How to Appraise and Evaluate the Creative Work of your Agency
For decades agencies have said that marketers only get the kind of creative they deserve. Louws does not agree with this philosophy.
Instead through observation, we have seen that a) marketers get the kind of creative work they are capable of allowing but as importantly, b) agencies get the kind of clients they are able to successfully sell to.
All agencies have a creative process. According to a study commissioned by Louws on creative and strategic excellence, of 711 agency surveyed, 90% agreed they have a creative brief however 37% admitted to not using it.
Following the training of dozens of clients on “how to evaluate your agencies creative”, we were requested by agencies to assist them in better codifying how to ensure outstanding creative development that could then be effectively sold to clients.
This is what this training offer is all about.
As in any creative endeavor, be it creating a memorable brand campaign, a new skyscraper or a simple toy for toddlers to enjoy, the success of each is initially governed by three things:
1. An expected outcome,
2. A Creative idea, and
3. A clear Documentation and Communication of this idea to those who will execute the idea.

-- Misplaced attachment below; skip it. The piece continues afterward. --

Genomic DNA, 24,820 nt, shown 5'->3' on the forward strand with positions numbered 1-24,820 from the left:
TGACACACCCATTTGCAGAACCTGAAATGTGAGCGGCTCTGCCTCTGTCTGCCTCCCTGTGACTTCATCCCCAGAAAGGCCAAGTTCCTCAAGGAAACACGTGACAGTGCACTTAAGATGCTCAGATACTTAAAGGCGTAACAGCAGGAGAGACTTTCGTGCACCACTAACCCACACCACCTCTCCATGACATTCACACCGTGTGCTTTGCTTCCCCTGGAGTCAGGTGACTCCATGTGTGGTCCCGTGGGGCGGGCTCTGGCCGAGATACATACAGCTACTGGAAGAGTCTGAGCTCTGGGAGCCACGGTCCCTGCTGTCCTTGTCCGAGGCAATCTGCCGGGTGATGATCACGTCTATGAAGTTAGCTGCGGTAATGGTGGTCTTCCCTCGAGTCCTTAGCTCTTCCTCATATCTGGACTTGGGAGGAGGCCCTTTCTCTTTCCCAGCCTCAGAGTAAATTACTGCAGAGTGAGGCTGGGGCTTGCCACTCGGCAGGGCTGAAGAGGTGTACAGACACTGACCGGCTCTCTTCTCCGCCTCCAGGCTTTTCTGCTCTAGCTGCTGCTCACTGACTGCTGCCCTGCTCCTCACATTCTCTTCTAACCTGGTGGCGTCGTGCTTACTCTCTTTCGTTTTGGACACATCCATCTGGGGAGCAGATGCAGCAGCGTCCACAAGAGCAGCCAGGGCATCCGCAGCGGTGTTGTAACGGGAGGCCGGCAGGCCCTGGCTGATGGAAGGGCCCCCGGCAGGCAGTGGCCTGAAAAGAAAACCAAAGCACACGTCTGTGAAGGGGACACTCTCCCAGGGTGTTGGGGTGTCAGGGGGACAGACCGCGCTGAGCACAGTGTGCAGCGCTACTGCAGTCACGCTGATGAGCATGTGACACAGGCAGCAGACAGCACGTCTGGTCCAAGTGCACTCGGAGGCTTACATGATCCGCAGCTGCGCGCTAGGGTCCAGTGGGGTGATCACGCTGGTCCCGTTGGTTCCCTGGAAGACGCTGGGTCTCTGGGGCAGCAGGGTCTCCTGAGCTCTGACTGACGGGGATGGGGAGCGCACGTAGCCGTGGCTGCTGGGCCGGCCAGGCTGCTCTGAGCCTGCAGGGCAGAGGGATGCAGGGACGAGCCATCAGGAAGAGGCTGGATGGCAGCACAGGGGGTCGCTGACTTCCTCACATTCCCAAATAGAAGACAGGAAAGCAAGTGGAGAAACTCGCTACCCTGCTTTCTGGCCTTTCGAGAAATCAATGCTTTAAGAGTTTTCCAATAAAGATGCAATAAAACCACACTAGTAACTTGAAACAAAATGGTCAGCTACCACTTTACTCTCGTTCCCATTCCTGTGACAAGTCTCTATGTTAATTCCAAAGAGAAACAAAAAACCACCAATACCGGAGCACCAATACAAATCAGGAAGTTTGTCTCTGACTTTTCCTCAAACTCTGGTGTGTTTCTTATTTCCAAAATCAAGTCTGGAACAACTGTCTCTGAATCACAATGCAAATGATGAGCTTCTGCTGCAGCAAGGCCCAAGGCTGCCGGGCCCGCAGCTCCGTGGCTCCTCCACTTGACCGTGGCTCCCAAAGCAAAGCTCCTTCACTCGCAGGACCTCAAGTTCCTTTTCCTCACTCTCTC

Following are the three phases to the training, the actions taken and the expected outcomes for each.
Each phase of this training can be done independent of the others, or collectively, depending upon the specific requirements of your agency.
If, for example, the agency has clear directions and processes to communicate these directions between itself and its clients, then we would recommend only Phase 3.
On the other hand, when there is a breakdown of communications between an agency and its client in terms of brand or product direction, Phases 1 and 2 become imperative to the training process.
In all instances Louws will ensure the training addresses that which will achieve the most effective outcome for those in attendance.
It may also be in the interests of both the agency and its client to discuss these options with Louws and arrive at an outcome conducive to both parties.
Louws will facilitate these discussions between agency and marketer as it is uniquely skilled in not only how to evaluate creative but also in how to sell it. (please see Louws How to sell creative training)
Phase 1: The Brand Brief
Colloquially coined “The Vault Doc” in that it becomes the quintessential document containing the essential ingredient of what the brand stands for and represents.
Actions: Review of how to develop an effective Brand Position ensure its perpetuation within all communications. Louws provides a document entitled “Brand Brief” for considered future use by both the marketer and their agency partners.
Outcome: An agency who knows what their clients brand stands for and represents, and as documented, is now an integral part of all future creative development by all agency partners independent of the communications discipline.
Schedule: 2 hour Workshop with up to 10 participants.